We are sure common carriers such as the CTA have lots of rules barring drug and alcohol use by their transit drivers. We salute the Authority for terminating the driver who had two significant safety issues on her record. However, do HR, safety and risk managers understand you now face the same problems for any of your workers who drive any motor vehicle or operate any machinery as part of their work? If your workers are more likely to fall asleep due medical marijuana use and you don’t take action to stop such use, your responsibilities under both workers’ comp and general liability are greatly increased.


So let’s look at some options. As we have advised our readers, there are four main approaches to drug and alcohol testing:


·         Pre-hire;

·         Random;

·         Reasonable cause and

·         Post-accident.


If you are the slightest bit concerned about drug and alcohol use in your workplace, you can do one of the four above or any combination of the above or whatever you feel best. What we don’t think you can or should do is none of the above!


If you are going to test everyone in a pre-hire setting, you are probably going to spend a significant amount of money with a cost per worker of around $50-200 for each person tested. For lots of major employers, that is a significant cost but on the positive side, you are blocking problem workers before they become your problem.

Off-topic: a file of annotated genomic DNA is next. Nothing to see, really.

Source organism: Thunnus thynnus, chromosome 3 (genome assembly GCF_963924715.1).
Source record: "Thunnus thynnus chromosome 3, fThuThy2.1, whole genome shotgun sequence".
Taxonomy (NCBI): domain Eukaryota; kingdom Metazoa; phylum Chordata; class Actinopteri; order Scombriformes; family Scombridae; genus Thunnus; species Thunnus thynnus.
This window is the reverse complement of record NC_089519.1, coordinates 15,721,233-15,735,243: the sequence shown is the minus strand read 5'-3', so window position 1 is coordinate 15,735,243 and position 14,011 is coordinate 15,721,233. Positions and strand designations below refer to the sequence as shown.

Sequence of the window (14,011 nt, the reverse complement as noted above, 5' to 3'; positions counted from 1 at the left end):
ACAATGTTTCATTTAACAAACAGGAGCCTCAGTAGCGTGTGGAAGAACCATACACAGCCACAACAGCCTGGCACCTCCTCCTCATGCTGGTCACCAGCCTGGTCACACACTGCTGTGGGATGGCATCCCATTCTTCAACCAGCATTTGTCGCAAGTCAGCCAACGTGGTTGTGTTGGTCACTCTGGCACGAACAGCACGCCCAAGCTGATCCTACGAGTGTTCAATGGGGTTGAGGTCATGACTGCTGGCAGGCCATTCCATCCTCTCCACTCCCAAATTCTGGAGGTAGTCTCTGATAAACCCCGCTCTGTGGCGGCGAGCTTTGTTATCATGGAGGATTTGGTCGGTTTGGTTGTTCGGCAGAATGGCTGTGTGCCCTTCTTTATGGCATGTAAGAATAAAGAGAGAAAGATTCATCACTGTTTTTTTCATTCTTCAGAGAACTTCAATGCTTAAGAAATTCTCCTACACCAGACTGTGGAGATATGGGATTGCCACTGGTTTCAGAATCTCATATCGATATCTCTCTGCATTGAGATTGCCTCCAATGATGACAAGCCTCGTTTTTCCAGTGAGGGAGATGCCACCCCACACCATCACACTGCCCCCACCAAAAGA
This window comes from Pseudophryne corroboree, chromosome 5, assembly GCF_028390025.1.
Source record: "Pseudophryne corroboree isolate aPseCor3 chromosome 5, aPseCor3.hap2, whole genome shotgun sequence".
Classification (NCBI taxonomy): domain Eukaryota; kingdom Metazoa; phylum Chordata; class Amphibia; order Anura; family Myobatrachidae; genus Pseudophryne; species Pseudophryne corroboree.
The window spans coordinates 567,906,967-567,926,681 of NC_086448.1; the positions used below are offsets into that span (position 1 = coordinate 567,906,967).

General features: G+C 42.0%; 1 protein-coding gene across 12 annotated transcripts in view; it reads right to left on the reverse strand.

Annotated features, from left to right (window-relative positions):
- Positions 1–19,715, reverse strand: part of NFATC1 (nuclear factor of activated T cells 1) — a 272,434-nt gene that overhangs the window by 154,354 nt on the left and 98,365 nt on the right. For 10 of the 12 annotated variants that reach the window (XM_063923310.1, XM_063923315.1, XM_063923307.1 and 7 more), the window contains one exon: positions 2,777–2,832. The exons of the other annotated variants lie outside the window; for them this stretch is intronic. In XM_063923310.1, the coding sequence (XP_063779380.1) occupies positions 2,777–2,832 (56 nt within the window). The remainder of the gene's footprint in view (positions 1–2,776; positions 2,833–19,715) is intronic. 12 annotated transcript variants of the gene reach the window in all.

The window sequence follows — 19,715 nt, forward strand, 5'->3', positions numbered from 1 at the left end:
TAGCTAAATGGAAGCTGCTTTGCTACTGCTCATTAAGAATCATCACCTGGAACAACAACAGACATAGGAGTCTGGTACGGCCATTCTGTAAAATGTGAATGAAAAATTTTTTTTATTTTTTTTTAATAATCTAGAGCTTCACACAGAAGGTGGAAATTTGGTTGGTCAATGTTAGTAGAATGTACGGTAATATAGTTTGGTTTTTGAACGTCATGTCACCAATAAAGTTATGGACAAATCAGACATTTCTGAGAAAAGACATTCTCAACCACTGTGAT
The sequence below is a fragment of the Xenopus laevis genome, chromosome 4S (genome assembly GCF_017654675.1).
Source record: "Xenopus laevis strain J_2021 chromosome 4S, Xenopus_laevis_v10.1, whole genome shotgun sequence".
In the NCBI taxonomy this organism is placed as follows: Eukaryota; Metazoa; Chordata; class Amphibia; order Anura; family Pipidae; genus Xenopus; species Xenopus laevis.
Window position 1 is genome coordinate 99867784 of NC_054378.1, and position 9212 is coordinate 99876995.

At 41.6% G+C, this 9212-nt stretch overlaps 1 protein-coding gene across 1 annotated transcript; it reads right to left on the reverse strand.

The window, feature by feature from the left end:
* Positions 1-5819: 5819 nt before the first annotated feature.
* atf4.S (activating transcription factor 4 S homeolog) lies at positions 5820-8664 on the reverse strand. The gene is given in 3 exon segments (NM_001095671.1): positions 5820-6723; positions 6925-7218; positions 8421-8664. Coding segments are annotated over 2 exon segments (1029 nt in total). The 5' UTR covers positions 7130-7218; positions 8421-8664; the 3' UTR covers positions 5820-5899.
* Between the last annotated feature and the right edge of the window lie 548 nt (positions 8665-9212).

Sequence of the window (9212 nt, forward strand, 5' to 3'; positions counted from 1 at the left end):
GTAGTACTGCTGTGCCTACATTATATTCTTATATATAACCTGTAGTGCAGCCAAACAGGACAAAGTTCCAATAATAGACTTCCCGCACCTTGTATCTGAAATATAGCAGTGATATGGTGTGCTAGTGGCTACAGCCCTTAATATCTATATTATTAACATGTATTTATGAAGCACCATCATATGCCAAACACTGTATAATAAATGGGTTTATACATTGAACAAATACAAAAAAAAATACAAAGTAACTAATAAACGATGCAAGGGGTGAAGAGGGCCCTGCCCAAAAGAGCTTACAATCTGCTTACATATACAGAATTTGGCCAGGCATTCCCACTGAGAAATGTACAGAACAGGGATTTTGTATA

Random drug/alcohol testing can be managed as you feel best—you don’t have to randomly test a large portion or your workers and can limit the sample to control your costs.


Reasonable cause testing is also a controllable method to handle the issue of seeing impaired workers and stopping them from using drugs or alcohol that create concerns for your managers. The problem with limiting drug/alcohol use in this fashion is the concept comes with a higher potential for your company to get sued over the issue of what “reasonable cause” might be; particularly if you are routinely getting negative results but continuing to test.


Post-accident drug/alcohol testing is a solid fall-back position to insure your workers understand if they are injured, you are going to test. It is relatively simple to let your IL WC PPP network or your company clinics know you want everyone reporting an injury to be tested. We hope you don’t have lots and lots of accidents so this approach should be relatively low in cost.